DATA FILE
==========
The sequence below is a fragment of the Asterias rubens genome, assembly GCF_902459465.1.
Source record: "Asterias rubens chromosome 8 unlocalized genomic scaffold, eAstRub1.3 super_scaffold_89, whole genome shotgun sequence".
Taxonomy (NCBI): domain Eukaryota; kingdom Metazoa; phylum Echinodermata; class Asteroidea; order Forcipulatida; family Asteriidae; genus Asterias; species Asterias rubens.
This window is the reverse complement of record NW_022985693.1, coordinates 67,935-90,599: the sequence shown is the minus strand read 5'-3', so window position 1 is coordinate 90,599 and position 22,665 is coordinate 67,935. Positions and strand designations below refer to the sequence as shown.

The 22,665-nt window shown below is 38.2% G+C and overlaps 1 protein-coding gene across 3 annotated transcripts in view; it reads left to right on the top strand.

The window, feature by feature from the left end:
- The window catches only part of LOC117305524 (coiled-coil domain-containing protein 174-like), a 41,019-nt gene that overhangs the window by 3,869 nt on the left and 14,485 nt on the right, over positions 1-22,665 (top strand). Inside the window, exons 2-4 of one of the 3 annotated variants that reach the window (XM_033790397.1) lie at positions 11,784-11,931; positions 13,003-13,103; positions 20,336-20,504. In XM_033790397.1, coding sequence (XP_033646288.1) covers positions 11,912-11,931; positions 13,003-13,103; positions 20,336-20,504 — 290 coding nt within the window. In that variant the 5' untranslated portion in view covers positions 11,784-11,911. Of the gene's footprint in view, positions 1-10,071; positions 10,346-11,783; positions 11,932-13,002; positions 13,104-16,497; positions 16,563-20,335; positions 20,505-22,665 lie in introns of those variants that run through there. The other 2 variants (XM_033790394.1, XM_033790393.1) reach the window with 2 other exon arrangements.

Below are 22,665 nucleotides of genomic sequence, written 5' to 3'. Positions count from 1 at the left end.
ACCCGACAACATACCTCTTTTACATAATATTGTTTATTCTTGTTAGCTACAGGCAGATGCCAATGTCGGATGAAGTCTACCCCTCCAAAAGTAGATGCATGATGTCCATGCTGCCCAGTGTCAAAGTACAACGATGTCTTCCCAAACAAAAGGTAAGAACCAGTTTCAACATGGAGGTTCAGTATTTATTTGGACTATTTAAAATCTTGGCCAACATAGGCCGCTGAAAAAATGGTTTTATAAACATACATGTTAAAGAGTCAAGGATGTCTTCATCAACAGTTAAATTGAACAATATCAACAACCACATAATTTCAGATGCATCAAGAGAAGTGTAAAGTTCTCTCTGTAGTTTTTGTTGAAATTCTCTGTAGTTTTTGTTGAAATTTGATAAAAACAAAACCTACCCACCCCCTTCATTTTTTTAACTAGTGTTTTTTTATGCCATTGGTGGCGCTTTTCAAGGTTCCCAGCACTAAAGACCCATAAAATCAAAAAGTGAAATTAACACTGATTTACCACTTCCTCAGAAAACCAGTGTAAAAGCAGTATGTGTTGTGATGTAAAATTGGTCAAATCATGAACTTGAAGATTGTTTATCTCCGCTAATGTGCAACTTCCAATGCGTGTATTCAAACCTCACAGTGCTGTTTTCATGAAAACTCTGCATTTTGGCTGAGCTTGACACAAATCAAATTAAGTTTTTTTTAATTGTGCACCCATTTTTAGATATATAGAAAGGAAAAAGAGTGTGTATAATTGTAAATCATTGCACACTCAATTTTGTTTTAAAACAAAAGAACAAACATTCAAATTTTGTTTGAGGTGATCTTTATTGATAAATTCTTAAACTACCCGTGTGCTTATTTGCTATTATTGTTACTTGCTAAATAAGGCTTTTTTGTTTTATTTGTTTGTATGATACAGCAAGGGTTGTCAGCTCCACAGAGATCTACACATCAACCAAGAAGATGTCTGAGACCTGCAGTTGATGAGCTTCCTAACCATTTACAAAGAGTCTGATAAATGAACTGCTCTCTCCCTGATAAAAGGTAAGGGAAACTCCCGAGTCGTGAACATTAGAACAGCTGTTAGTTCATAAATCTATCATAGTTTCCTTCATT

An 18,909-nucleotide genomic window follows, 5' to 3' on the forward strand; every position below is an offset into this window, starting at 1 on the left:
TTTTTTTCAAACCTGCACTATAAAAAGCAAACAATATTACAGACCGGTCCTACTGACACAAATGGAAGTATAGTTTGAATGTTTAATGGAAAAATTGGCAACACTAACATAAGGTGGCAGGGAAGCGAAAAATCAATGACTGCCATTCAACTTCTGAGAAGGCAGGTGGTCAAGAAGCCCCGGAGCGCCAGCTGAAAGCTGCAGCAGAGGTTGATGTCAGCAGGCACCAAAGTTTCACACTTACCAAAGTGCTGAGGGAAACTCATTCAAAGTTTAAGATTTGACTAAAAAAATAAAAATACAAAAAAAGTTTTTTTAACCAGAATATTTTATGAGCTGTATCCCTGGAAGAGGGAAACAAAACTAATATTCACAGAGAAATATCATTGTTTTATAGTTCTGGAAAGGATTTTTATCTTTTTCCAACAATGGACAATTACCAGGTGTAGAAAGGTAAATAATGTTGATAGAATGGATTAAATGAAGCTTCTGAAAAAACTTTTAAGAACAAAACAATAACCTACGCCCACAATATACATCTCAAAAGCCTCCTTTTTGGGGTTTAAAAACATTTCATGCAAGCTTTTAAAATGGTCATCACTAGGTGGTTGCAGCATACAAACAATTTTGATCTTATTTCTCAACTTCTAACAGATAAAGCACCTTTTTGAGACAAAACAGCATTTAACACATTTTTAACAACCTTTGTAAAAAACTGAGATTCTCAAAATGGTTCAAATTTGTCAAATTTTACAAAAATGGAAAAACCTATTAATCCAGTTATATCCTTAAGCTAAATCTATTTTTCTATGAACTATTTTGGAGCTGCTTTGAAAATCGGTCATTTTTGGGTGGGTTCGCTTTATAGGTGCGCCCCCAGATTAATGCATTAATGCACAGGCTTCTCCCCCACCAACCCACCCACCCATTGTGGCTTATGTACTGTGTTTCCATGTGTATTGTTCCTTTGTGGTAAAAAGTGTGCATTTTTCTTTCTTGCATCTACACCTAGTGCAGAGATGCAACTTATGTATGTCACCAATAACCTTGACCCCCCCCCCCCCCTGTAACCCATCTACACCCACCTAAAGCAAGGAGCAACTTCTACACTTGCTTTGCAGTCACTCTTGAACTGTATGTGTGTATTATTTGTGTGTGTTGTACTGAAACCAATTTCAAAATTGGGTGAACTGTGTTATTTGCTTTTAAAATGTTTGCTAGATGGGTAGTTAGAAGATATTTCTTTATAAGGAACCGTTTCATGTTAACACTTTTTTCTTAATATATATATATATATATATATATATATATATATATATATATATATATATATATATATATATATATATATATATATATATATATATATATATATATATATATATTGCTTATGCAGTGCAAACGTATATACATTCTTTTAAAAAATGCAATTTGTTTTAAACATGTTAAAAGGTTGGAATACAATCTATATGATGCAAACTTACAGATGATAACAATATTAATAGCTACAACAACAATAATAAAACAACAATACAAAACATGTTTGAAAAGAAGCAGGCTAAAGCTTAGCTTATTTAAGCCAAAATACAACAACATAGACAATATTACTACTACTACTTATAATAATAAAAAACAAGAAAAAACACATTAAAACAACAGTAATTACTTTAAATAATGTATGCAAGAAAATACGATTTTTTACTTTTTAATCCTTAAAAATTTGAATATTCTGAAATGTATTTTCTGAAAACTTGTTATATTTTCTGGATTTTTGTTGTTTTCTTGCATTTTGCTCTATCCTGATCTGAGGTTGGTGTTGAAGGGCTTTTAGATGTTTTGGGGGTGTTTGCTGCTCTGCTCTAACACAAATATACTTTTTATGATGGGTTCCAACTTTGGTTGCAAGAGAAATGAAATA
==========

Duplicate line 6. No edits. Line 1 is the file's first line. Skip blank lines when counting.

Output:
The window, feature by feature from the left end: